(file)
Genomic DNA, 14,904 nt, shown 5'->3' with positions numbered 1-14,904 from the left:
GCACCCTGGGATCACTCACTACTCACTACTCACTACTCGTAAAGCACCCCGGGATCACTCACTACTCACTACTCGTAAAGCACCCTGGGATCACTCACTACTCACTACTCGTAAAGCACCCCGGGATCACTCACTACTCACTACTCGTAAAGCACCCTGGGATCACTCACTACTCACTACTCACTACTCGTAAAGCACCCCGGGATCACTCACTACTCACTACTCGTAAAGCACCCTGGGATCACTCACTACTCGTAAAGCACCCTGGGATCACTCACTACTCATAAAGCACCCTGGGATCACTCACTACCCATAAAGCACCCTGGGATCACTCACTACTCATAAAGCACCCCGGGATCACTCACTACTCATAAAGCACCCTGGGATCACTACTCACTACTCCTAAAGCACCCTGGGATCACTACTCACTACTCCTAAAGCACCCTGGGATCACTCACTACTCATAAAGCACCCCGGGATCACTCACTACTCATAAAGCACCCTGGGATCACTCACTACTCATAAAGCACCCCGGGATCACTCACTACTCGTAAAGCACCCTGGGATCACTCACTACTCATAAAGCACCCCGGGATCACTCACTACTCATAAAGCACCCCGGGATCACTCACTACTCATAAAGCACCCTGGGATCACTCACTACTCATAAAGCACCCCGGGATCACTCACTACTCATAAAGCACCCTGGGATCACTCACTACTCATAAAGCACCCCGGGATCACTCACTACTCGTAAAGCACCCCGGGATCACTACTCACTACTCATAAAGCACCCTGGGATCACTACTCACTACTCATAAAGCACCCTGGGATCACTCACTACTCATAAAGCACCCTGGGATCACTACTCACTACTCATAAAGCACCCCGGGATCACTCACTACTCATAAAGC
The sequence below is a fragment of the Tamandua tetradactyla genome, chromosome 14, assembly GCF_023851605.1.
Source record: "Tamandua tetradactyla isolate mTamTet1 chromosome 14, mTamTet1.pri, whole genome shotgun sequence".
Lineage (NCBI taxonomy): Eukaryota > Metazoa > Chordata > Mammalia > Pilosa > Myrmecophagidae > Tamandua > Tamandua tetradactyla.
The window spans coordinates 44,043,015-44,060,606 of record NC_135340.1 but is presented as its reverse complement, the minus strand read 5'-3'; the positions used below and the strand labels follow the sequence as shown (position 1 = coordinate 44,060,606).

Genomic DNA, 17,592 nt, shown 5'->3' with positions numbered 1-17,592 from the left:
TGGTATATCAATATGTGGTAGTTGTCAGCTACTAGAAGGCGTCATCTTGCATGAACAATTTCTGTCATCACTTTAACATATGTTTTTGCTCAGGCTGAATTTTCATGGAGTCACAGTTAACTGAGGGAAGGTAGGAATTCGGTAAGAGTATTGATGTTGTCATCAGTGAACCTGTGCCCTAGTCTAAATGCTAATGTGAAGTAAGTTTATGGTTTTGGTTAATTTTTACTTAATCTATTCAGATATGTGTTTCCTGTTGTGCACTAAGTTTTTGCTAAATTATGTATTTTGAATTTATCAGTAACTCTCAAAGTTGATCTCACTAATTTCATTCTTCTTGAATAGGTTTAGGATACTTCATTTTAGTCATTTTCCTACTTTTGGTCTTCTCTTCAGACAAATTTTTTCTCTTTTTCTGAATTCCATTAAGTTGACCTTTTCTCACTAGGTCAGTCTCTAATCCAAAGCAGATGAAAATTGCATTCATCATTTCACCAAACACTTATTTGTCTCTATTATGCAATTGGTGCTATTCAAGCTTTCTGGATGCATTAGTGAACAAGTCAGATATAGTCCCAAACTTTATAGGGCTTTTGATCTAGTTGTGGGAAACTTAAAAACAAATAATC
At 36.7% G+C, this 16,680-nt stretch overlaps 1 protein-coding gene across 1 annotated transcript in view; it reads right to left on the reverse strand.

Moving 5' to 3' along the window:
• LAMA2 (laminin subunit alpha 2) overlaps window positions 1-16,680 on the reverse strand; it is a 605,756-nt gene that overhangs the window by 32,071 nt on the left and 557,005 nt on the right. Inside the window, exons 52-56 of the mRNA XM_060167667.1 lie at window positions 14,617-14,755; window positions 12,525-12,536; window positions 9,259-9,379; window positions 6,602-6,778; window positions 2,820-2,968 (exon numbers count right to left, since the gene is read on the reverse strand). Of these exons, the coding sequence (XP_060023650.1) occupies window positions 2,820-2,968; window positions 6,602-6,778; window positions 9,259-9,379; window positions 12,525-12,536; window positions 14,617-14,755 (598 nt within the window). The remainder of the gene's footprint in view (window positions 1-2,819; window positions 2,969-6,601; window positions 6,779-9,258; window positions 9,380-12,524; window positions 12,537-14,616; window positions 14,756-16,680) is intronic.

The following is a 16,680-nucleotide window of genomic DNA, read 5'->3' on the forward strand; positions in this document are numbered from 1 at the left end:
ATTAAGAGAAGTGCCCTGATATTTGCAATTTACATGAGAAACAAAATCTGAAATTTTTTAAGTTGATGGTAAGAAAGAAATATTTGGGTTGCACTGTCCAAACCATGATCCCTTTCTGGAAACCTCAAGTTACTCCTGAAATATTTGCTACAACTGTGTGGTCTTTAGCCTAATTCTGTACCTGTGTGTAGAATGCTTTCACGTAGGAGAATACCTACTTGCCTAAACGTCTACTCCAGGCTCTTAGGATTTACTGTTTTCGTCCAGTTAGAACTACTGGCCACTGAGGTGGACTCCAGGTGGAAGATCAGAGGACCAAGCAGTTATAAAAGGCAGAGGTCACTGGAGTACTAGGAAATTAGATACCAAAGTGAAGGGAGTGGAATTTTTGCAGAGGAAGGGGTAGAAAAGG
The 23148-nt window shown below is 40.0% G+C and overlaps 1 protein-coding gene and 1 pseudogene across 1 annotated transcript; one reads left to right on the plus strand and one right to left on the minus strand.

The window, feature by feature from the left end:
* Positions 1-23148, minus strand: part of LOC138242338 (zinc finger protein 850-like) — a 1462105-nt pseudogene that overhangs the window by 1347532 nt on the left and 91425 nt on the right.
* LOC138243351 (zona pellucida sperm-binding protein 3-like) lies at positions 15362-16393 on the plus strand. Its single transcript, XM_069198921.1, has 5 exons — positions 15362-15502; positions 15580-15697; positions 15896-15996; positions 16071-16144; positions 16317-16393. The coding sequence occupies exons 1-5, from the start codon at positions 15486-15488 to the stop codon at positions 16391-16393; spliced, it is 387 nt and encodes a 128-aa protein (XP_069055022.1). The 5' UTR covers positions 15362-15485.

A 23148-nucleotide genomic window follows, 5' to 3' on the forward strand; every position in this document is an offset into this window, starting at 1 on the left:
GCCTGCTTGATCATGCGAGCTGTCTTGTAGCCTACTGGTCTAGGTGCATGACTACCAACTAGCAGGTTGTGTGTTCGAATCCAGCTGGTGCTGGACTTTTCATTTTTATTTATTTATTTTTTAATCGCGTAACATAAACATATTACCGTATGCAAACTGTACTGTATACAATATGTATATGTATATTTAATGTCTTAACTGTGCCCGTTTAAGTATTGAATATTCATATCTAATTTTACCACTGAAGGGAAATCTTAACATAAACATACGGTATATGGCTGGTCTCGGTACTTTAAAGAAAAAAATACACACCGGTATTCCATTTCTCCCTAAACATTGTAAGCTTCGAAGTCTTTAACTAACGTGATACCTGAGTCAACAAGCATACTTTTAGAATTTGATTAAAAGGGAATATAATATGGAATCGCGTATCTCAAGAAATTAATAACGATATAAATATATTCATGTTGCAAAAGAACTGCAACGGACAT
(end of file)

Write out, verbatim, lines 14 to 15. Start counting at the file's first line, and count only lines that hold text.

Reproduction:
The 23148-nt window shown below is 40.0% G+C and overlaps 1 protein-coding gene and 1 pseudogene across 1 annotated transcript; one reads left to right on the plus strand and one right to left on the minus strand.

The window, feature by feature from the left end: